Functional Problem Solving (CSC 151 2016S) : Handouts

Notes on Homework

These notes on homework were written toward the end of Fall 2013.

Because of the breakdown in grading this semester, we have not caught a number of issues with your code that would have been caught earlier. In general, I haven not taken off for these issues when grading. But they are things you should certainly pay attention to as you work on your projects and exams.


At this point in the semester, you should be comfortable writing documentation for procedures. And your default should be to write the full six-P style documentation for procedures. (You'll note that we do so for almost every procedure we provide.) At minimum, you should write the first four P's.

If you copy code from an assignment, you should be copying the documentation, too.

It's also worthwhile to include documentation beyond the six P's.

Finally, every assignment should start with an introductory comment. Something like the following:

#lang racket
(require gigls/unsafe)

; Lea R. Ner and Stu Dent
; CSC 151.02 2013F
; Assignment 8: Trees
; Tuesday, 12 November 2013

; Citations:
;   We took tree-depth, tree-size, image-render-color-tree!, and
;     ctree->image from the reading.
;   We took tree-flatten from lab ....
;   Alex G and Chike A helped us with problem 3 by suggesting that we
;     find the middle of the two indices.
;   AHD and JOP helped us debug problem 4.

The introductory comments will definitely matter on the project. And future classes will expect something similar.


Many of you seem a bit confused as to what kind of conditional to use in various situations. Here are the guidelines I usually use. You don't need to follow them strictly (in fact, you can't follow them strictly), but you should think about

  • If you have more than one consequent (typically, if you want to do more than one operation with side effects), you probably need a cond expression or a when expression.
  • If you plan to do a sequence of tests that should only go as far as the first test that holds, use a cond expression.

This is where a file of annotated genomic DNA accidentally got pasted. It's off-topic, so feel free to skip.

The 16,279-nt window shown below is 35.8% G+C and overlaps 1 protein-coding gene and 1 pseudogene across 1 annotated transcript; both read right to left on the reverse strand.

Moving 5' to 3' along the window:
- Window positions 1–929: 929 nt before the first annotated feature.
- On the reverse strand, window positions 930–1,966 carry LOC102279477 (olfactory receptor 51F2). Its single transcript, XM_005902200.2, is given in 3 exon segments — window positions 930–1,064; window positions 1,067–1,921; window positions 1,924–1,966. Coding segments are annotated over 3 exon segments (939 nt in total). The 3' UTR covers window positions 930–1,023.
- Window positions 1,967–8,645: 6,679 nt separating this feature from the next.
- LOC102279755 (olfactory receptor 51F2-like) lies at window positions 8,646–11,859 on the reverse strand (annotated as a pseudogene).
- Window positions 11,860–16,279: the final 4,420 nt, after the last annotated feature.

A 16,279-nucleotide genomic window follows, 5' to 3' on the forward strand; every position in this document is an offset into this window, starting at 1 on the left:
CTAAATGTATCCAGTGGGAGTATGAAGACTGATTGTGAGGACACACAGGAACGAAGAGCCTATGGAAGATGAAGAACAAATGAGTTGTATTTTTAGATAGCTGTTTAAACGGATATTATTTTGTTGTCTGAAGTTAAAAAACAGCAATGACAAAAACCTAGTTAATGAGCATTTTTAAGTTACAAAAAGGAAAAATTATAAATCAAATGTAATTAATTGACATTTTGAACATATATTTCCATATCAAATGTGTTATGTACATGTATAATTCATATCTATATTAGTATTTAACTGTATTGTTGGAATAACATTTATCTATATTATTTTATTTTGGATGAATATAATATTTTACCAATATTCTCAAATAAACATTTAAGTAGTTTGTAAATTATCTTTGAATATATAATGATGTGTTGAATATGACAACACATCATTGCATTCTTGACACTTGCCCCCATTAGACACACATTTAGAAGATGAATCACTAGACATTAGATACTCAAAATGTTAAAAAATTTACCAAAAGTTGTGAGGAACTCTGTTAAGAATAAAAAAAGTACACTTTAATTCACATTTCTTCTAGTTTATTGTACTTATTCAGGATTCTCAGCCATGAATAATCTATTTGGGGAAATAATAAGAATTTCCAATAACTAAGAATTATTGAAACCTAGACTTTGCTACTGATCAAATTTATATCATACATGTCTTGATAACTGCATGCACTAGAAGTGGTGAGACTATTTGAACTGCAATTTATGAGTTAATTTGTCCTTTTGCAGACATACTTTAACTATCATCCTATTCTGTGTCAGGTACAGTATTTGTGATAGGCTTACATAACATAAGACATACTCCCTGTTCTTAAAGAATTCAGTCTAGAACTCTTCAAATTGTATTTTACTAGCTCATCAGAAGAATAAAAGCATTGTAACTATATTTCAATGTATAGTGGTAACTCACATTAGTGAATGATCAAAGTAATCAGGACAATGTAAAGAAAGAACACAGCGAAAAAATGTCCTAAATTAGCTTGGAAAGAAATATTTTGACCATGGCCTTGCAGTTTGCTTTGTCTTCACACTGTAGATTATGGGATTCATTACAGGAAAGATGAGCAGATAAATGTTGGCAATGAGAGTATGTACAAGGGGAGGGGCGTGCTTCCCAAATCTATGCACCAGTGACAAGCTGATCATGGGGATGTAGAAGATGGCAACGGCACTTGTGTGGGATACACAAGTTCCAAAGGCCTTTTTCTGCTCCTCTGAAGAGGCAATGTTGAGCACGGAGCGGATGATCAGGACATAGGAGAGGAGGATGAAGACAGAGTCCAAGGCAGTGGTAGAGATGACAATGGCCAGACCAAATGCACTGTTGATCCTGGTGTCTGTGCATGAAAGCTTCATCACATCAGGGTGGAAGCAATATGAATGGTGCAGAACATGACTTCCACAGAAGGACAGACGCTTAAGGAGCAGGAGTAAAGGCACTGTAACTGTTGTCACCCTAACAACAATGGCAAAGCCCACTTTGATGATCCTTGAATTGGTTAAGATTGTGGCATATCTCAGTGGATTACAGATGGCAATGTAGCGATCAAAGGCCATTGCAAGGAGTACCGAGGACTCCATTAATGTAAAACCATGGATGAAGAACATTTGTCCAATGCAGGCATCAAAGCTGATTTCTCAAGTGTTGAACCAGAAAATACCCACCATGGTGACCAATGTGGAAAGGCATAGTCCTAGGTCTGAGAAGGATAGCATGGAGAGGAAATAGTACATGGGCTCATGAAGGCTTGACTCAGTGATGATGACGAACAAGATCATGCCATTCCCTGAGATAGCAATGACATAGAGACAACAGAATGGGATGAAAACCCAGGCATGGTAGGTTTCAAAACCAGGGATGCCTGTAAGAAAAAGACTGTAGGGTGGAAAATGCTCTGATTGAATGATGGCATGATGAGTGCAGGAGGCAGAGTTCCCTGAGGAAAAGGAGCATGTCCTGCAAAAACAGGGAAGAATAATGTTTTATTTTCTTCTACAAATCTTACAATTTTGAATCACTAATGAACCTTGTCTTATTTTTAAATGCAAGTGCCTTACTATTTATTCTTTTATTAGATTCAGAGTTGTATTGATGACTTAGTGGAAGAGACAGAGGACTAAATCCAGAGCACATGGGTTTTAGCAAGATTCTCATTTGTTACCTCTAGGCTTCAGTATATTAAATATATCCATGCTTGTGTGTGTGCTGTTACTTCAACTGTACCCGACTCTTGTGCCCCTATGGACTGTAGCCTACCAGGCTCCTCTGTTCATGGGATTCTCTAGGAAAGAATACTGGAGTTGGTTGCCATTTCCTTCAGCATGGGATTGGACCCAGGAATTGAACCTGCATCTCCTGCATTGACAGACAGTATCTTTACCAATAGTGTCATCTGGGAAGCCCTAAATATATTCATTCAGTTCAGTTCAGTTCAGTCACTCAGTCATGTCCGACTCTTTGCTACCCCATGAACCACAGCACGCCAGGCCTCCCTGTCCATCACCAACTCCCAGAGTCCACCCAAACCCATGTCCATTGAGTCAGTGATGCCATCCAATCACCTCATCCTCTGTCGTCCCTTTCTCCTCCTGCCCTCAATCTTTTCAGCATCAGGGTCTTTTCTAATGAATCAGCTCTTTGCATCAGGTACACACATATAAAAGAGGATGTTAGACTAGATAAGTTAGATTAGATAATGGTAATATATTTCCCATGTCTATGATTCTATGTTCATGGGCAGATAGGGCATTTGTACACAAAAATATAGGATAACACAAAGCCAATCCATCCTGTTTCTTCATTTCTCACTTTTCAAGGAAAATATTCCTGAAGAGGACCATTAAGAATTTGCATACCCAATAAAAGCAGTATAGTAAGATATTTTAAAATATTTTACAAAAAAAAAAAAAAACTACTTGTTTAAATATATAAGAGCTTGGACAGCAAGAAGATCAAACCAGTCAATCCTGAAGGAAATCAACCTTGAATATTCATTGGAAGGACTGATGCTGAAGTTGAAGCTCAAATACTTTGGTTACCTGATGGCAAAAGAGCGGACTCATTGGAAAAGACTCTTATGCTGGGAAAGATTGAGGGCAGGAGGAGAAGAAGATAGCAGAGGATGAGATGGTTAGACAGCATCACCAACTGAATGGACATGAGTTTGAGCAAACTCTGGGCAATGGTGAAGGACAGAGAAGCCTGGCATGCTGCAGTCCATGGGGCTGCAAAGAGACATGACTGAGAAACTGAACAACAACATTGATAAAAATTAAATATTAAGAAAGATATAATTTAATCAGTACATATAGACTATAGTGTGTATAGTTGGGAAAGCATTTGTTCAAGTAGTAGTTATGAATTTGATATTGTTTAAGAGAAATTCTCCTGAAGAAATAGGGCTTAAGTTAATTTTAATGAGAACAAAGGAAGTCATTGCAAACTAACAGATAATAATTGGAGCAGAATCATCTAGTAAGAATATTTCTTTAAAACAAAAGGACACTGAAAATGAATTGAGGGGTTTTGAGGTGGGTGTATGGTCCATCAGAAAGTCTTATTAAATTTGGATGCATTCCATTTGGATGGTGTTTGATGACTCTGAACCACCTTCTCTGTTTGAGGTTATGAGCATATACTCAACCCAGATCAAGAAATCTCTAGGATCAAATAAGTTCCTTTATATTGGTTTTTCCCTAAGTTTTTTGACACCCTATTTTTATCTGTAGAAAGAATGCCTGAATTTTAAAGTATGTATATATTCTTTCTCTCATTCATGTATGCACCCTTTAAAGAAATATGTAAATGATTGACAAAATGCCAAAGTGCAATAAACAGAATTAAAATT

• If you have only one test, use an if expression or a when expression.
  • If you have an alternate, use if or cond. If you have no alternate, use when (or, sometimes, cond.


Please take care to reformat your code. It should be easy: You can just use Ctrl-I. You can also select a chunk of text and hit Tab.

Please watch too-long lines. Ideally, no line should be greater than 80 columns. Sensible line breaks also make your code much more readable.

It's a lot easier for the grader if you clearly indicate when each answer starts. Something like the following would be good.

; ----------------------------------------------------------------------
; Problem 1 - List-Like Color Trees

For if statements, I really like the test to be on the same line as the if and the consequent and alternates on lines by themselves (unless everything fits on one line).

(if test

In contast, I almost always like the conditions for cond on separate lines. (If the tests and consequents are relatively small, they can be on the same line.)



Please carbon copy your partners when you submit work. It makes it easier for me to return comments to everyone in your group.

For assignment 8, almost no one filled out the epilogue. I expect that's a consequence of the grading problems. But the epilogue is really more for you than it is for us - it's an opportunity for you to reflect on learning and problems from the assignment.

Please provide examples of your procedures in action (either working or failing to work). You can copy and paste from the interactions pane, and then copy out the lines.

You might also find it useful to include unit tests. (Remember that lab on unit testing that we did right before fall break? No, probably not, as it was right before fall break.)

A few of you showed the steps you went through and added some comments on your thought processes. Doing so is very helpful if you show me your work on a problem - failed attempts, how you know they failed, what the failure made you think about, etc. In some cases, I gave full credit on a problem with really good documentation of thought processes.

In trying to figure out what's going wrong, it can be very useful to show what you expect the output to be, and then run the procedure “by hand” to see what's happening. (Sometimes using display in your code can also give you some info.)

Don't forget to use let when you are doing identical computations. (And when you are doing nearly-identical computations, see if you can make them both slight variants of identical computations.)